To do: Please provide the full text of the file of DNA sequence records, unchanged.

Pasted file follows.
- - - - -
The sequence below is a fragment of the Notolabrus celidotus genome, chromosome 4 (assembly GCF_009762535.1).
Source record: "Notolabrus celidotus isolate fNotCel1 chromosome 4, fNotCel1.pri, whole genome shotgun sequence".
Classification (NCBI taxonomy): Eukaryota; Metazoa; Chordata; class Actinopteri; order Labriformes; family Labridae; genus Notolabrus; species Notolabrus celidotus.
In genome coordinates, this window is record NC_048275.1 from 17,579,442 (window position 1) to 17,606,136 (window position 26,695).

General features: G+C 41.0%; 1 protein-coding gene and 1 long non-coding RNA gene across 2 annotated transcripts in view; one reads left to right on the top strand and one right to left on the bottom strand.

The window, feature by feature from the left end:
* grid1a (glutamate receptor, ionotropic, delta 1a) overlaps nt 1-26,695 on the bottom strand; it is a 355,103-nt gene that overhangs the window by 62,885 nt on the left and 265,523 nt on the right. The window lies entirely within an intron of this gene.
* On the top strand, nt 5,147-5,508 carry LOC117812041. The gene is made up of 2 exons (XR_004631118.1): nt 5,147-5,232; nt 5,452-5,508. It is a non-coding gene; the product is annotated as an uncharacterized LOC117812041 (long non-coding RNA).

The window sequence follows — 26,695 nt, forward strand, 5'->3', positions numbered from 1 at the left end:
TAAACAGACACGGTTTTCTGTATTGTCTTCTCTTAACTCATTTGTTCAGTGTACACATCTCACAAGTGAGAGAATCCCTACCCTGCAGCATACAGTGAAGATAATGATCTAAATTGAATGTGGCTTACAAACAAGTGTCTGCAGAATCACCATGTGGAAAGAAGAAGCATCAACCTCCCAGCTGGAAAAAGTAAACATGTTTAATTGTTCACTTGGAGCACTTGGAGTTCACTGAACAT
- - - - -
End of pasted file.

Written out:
The sequence below is a fragment of the Notolabrus celidotus genome, chromosome 4 (assembly GCF_009762535.1).
Source record: "Notolabrus celidotus isolate fNotCel1 chromosome 4, fNotCel1.pri, whole genome shotgun sequence".
Classification (NCBI taxonomy): Eukaryota; Metazoa; Chordata; class Actinopteri; order Labriformes; family Labridae; genus Notolabrus; species Notolabrus celidotus.
In genome coordinates, this window is record NC_048275.1 from 17,579,442 (window position 1) to 17,606,136 (window position 26,695).

General features: G+C 41.0%; 1 protein-coding gene and 1 long non-coding RNA gene across 2 annotated transcripts in view; one reads left to right on the top strand and one right to left on the bottom strand.

The window, feature by feature from the left end:
* grid1a (glutamate receptor, ionotropic, delta 1a) overlaps nt 1-26,695 on the bottom strand; it is a 355,103-nt gene that overhangs the window by 62,885 nt on the left and 265,523 nt on the right. The window lies entirely within an intron of this gene.
* On the top strand, nt 5,147-5,508 carry LOC117812041. The gene is made up of 2 exons (XR_004631118.1): nt 5,147-5,232; nt 5,452-5,508. It is a non-coding gene; the product is annotated as an uncharacterized LOC117812041 (long non-coding RNA).

The window sequence follows — 26,695 nt, forward strand, 5'->3', positions numbered from 1 at the left end:
TAAACAGACACGGTTTTCTGTATTGTCTTCTCTTAACTCATTTGTTCAGTGTACACATCTCACAAGTGAGAGAATCCCTACCCTGCAGCATACAGTGAAGATAATGATCTAAATTGAATGTGGCTTACAAACAAGTGTCTGCAGAATCACCATGTGGAAAGAAGAAGCATCAACCTCCCAGCTGGAAAAAGTAAACATGTTTAATTGTTCACTTGGAGCACTTGGAGTTCACTGAACAT